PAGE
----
Sardinia, formerly called Sandaliotis (name of Greek origin, its shape is reminds of a footprint), is one of the oldest lands in the western basin and is believed to have been formed by the fusion of fragments of a very ancient continent. spectacular and incomparable island shows a great variety of forms. Sardinia is a surprising set of diversities originated by its complex naturalistic, historical and cultural richness, since, since the most remote times, it constituted a meeting point for the cultures of the many peoples who landed and colonized the coasts. , between Alghero and Olbia you will find a rich alternation of inlets and beaches and the landscape is mainly rocky. A fantastic journey along the jagged northern coasts of Sardinia, where nature has been admirably shaped by a civilization that has its roots in the cultures of the first Mediterranean peoples. In front of Palau, rises the Archipelago of La Maddalena, an unquestionable attraction of extraordinary beauty, from where, going up to the highest point, Guardia Vecchia, you can enjoy the panorama of all the islands of the archipelago up to Corsica.
THE MADDALENA ARCHIPELAGO
In the short stretch of sea of the Bocche di Bonifacio that divides Sardinia from Corsica, there are a myriad of islands and islets, which form the Maddalena archipelago, considered an authentic masterpiece of nature. They are grouped in oriental (Santo Stefano, La Maddalena, Caprera, with the Monaci islets, Sperduti di Caprera, Pecora, Porco, Delle Bisce, Chiesa, Della Paura, Cappuccini) and western (Spargi, Budelli, Razzoli, Santa Maria, with small islands Spargiotto, Spargiottello, Barrettini, Barrettinelli, Corcelli, La Presa, Paduleddi). The archipelago is characterized by various forms of granite, shaped by atmospheric agents with the phenomenon of "tafoni", rounded boulders that often give rise to fantastic shapes, entirely excavated by a process of crumbling of the rock from the inside towards the outside, one of the best known among the tafoni is that of Capo d'Orso on the Sardinian coast near Palau. The island of La Maddalena is the largest by extension, mostly flat. The town of La Maddalena develops along the southern coast, bordered to the west by the promontory of Punta Tegge and to the east by the wide Cala Camicia and Punta Moneta, facing about five hundred meters away, is the island of Santo Stefano. The natural environment has remained wild and its coasts hide small beaches overlooking a fabulous sea. Heading north, the coast again enters the coves of Spalmatore and Porto Massimo; from here the promontory of Marginetto extends with the homonymous Punta which is the northernmost of La Maddalena. The coast then descends towards the southwest, forming the deep gulf of Monti di Rena with the peninsula of Abbatoggia, here the granite is minutely minced by the violent west wind, forming large sand dunes. The same phenomenon is repeated a little further south, after the Punta Abbatoggia and a small island of the same name, in the area of Spiaggia Bassa or Trinita, where the sandy landscape is even more fascinating, with fine white sand dunes. The coast continues with the steep massif of Guardia Majore, wedged a little further on in Cala d´Inferno, jagged and rocky and goes back to the west, then bends decidedly south with Punta Testiccioli. The whole area is among the most inaccessible and the granite shows the signs of the storming sea attacked by the western winds. A good shelter is constituted by Cala Francese, a little further south, which is overlooked by a large granite quarry located near famous beaches and some smaller islets like Lavezzi and Cavallo.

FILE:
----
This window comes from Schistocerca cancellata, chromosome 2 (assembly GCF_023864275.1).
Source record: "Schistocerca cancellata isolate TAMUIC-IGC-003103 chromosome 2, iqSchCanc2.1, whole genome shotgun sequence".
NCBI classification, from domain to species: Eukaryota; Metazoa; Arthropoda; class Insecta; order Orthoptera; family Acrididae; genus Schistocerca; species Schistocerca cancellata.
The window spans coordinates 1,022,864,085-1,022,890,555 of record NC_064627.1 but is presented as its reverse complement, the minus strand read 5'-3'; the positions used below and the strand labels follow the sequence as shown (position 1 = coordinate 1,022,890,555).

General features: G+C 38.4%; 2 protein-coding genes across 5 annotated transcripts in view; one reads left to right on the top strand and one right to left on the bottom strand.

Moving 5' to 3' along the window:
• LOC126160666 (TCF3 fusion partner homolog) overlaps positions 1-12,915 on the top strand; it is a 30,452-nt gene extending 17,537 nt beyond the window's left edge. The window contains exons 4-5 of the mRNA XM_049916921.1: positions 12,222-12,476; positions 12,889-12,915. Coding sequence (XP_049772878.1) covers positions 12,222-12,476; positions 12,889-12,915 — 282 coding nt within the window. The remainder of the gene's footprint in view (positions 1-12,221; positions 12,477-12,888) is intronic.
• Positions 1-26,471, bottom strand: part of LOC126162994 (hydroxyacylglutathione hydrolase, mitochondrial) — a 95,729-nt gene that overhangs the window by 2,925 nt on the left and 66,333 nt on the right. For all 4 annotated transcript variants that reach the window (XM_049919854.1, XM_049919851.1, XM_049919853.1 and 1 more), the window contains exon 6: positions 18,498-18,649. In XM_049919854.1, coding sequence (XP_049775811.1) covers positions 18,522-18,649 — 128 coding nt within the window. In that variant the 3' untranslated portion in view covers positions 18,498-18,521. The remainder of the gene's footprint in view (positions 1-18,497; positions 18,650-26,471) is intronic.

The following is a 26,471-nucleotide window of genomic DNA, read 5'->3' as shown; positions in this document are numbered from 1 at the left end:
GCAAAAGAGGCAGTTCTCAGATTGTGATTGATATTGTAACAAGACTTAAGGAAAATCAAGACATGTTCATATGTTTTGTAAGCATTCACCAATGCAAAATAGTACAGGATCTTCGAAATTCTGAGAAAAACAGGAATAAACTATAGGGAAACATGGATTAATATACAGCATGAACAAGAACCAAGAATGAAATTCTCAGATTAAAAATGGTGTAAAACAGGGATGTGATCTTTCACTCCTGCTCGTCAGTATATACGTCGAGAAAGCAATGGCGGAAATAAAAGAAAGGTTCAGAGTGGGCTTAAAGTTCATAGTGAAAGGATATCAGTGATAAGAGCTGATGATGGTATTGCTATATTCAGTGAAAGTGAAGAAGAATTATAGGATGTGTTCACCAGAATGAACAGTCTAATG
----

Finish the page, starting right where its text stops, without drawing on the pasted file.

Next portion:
Despite being smaller by extension to La Maddalena, it has a coastal development 45.5 km higher, due to the constitution of the long and narrow granite promontory that extends up to the Punta Rossa, site since 1887 of a base of the Navy. The extreme southern coast of Caprera is an area of marked weakness and morphological instability; a deep ingression of the sea forms the wonderful Porto Palma. The entire eastern coast of Caprera and the northern coast are impressive, almost inaccessible, highly suggestive and beautiful granite cliffs formed by the steepest slope of the long Monte Teialone massif.
The Asinara Island located in the north-western part of Sardinia has a land area of about 5,200 hectares. It boasts a sea area of 21,000 ha, and a coastline of 110 km. Owned by the state, it falls entirely within the territory of the municipality of Porto Torres. It has a length of 17.5 km, a maximum width of 6.14 km. The western part is characterized by high schistose cliffs, steep rocky slopes with numerous landslides full of ravines, gullies and cracks, while the eastern part is composed of large inlets and small beaches with coarse sands, typical of the granite morphology mainly from large rocky outcrops. Famous for its unique landscape and environmental beauties, but also and above all for its fauna, there are many species present on the island, some very rare and endangered.
The south of Corsica is separated from Sardinia by the legendary Bocche di Bonifacio, a strait of just a few miles. The coast, together with the turquoise and transparent sea, the immense granite peaks, the vast forests, the plateaus and the limestone slopes, form one of the most surprising regions of the island. Bonifacio marks the southern end of Corsica is a Mediterranean city situated in a tortuous area, with its ancient quarters on top of the white cliffs overlooking the sea and the "porto a calanco" - a deep inlet limited by steep cliffs - which almost separates it from the mainland. Bonifacio is a popular tourist center among the most demanding island visitors. Portovecchio, an ancient Genoese citadel located near famous beaches and some smaller islets like Lavezzi and Cavallo.